SIDEBAR: Like the GeForce FX 5900 Ultra, the fan on the GeForce FX 5600 Ultra operates dynamically.
| Quake III||Page:: ( 8 / 18 )|
Quake III - High Quality
GeForce FX 5600 Ultra is the unquestioned Quake 3 leader, outperforming RADEON 9500 PRO by 16% at 1600x1200. Its predecessor, GeForce4 Ti 4200-8X, is nearly down 20% at the same resolution. With the elder RADEON card and GeForce4 both offering superior fill rate, GeForce FX 5600 Ultra uses its bandwidth advantage to achieve these results.
SIDEBAR: NVIDIA’s auto detect feature for overclocking is really handy. It isn’t 100% accurate, but it saves a lot of time. In our case, it automatically clocked the core at 486/973.
| Comanche 4||Page:: ( 9 / 18 )|
Comanche 4 demo
GeForce FX 5600 Ultra performance is below that of even RADEON 9500, which is particularly surprising considering the Ultra’s fill rate and bandwidth advantage over the 9500. In fact, even the overclocked GeForce FX 5600 Ultra card has its hands full with the RADEON 9500. At max resolution, we’re looking at a difference of 22% between the RADEON 9500 PRO and the GeForce FX 5800 Ultra.
SIDEBAR: We used 3DMark 03 to ensure that the GeForce FX 5600 Ultra card ran stable.
| Unreal Tournament 2003||Page:: ( 10 / 18 )|
Unreal Tournament 2003 - flyby
Unreal Tournament 2003 - botmatch
The clock speed boost isn’t quite enough to allow the GeForce FX 5600 Ultra to finish ahead of RADEON 9500 PRO in Unreal Tournament 2003, but we do see it comfortably ahead of GeForce4 Ti 4200, something which didn’t occur with the original GeForce FX 5600 Ultra reference design. While the 5600 Ultra has a bandwidth advantage over the 9500 PRO, it gives up too much fill rate to the ATI card to finish ahead of it (although it does close the gap slightly by 1600x1200). At 1600x1200 flyby results show the 9500 PRO ahead of the Ultra card by 5%. Meanwhile, the 9600 PRO is behind the 5600 Ultra by 13%.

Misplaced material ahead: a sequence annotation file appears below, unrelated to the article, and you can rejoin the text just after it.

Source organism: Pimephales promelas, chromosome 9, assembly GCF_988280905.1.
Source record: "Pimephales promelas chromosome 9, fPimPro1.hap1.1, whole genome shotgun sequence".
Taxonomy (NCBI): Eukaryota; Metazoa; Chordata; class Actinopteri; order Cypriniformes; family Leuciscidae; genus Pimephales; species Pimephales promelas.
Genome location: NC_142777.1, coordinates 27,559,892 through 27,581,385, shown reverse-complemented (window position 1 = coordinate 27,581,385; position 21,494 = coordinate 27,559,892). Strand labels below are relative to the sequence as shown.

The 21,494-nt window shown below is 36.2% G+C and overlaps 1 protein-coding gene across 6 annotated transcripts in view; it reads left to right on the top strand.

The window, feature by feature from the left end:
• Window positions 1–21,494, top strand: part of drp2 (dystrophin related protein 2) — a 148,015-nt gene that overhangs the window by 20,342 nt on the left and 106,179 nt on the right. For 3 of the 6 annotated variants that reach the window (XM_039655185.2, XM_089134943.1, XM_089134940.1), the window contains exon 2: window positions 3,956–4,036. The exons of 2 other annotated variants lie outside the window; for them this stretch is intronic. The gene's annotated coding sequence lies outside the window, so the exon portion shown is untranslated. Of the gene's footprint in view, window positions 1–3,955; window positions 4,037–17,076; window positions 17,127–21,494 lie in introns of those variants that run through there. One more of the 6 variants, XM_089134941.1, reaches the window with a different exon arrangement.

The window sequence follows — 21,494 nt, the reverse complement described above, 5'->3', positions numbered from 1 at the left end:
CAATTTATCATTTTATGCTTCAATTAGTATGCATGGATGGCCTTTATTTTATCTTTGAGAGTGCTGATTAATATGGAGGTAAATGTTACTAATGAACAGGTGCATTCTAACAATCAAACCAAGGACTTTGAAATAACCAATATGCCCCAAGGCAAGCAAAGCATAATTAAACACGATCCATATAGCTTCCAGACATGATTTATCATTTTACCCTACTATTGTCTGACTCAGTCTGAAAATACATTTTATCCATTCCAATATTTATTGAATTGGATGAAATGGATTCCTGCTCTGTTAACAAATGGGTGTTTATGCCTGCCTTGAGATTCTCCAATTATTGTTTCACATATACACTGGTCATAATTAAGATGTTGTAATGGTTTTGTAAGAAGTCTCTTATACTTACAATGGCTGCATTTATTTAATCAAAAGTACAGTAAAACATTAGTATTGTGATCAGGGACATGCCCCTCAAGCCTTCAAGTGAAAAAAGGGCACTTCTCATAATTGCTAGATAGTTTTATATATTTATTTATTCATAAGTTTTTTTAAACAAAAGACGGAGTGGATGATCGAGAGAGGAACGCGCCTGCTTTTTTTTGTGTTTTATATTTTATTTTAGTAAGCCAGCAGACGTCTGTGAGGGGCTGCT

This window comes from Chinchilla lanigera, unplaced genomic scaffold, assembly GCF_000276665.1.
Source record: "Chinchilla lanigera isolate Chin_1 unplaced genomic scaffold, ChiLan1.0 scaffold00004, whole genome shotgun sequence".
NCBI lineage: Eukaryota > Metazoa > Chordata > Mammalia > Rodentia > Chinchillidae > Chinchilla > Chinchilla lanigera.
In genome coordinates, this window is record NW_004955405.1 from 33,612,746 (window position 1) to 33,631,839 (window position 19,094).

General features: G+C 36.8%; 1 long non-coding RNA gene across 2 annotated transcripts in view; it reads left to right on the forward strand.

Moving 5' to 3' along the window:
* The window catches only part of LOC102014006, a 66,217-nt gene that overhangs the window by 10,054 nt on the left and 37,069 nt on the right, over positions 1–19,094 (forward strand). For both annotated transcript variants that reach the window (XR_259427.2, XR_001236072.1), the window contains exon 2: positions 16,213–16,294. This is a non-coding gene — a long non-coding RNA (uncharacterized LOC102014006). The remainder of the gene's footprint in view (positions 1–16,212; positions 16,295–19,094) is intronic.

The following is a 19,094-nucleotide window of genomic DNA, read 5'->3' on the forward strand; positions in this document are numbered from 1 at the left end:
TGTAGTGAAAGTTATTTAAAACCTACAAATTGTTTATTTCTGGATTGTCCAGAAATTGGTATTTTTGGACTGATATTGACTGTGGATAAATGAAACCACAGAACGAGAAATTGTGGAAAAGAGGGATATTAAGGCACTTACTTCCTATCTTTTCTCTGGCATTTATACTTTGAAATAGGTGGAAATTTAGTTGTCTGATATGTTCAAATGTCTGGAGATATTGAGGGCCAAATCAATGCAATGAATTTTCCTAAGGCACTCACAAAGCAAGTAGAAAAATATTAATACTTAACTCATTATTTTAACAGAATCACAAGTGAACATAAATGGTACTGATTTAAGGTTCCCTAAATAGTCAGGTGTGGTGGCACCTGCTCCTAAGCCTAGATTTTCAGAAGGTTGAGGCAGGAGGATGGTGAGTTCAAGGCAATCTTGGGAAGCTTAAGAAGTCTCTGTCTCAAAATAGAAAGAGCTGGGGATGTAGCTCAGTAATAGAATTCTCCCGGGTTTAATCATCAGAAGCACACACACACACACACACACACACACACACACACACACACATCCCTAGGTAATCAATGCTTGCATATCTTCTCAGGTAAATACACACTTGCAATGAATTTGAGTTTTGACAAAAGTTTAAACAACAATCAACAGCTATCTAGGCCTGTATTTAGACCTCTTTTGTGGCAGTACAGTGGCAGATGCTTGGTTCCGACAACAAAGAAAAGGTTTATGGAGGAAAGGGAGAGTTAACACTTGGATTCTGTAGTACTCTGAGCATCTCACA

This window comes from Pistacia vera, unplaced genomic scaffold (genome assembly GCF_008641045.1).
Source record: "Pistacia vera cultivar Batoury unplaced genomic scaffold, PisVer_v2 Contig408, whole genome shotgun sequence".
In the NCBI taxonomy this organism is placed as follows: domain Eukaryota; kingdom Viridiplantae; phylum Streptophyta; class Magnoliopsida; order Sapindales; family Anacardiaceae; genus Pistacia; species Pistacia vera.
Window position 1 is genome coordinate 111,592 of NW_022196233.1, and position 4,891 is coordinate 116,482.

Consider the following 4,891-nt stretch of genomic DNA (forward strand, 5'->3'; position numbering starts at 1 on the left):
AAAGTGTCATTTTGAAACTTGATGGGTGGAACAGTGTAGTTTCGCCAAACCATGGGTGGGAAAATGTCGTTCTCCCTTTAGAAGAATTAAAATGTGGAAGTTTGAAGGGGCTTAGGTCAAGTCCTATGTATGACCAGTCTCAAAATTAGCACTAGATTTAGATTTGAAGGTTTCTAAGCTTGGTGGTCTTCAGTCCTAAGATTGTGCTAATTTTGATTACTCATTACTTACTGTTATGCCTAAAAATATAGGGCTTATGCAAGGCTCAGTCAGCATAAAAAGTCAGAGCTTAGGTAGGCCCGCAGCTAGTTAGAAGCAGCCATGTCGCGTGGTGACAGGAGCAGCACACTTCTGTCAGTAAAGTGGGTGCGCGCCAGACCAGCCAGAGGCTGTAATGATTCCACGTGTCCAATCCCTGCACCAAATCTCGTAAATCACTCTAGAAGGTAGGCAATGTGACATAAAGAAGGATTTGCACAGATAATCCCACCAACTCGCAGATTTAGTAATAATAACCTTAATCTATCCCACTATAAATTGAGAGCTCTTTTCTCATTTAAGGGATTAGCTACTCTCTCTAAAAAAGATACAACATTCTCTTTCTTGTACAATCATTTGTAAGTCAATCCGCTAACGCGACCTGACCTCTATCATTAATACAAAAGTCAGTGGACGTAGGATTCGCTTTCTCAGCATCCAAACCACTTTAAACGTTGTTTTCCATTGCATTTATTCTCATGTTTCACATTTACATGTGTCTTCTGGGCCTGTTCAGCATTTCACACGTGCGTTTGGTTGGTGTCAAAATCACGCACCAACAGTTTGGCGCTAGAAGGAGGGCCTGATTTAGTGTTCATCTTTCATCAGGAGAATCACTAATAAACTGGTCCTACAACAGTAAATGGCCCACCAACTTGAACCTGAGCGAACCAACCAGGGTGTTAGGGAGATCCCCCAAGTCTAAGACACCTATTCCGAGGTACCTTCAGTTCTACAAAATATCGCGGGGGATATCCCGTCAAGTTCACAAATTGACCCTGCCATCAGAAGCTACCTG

SIDEBAR: NVIDIA has also incorporated hardware monitoring for all GeForce FX cards in the latest driver.
| Jedi Knight II||Page:: ( 11 / 18 )|
Jedi Knight II – High Quality
The higher level of detail in Jedi Knight II allows the RADEON 9500 PRO to not only catch up to, but actually overtake the GeForce FX 5600 Ultra at high resolutions thanks to its superior texel fill rate. GeForce4 is also able to gain on GeForce FX 5600 Ultra as well. The 9600 PRO is behind by 18% at 1600x1200.
SIDEBAR: eVGA was also an NVIDIA launch partner for GeForce4.
| UT 4x AA/8x Aniso||Page:: ( 12 / 18 )|
Unreal Tournament 2003 Flyby
Unreal Tournament 2003 Botmatch
The RADEON 9500 PRO is able to distance itself from GeForce FX 5600 Ultra thanks to its greater texel fill rate, it even outperforms the overclocked 5600 Ultra card. GeForce4 also boasts a fill rate superior to GeForce FX but since it’s held back by its lower amount of less efficient memory bandwidth. Even the RADEON 9500 and GeForce FX 5600 are able to outperform it.
SIDEBAR: NVIDIA’s latest Mac product is GeForce4 Ti.
| 4x Anti-Aliasing||Page:: ( 13 / 18 )|
Quake III – High Quality
SIDEBAR: GeForce FX is produced alongside the GeForce FX 5900 at TSMC.
| 4x AA/8x Aniso||Page:: ( 14 / 18 )|
Quake III – High Quality
SIDEBAR: We’d wanted to include visual quality comparisons as well, but after running the CPU scaling results, we ran out of time.
| CPU Scaling – Q3||Page:: ( 15 / 18 )|
Quake III – High Quality
The GeForce FX 5600 is more processor dependant than its predecessor, although not by much. Although we don’t have it depicted here, it looks like the sweet spot occurs right around the point the Athlon XP’s bus increases to 333MHz in the Athlon XP 2600+. The XP 2500+ would be a good chip to consider as well, especially since it sports a larger L2 cache than the XP 2600+. The RADEON 9600 PRO is slightly less CPU dependant than both GeForce FX 5600 Ultra and RADEON 9500 PRO.
SIDEBAR: While we were preparing tests for this article, we tested the hardware monitoring present in Barton with the nForce2 Ultra 400 motherboard – it’s pretty good!
| CPU Scaling – UT||Page:: ( 16 / 18 )|
Unreal Tournament 2003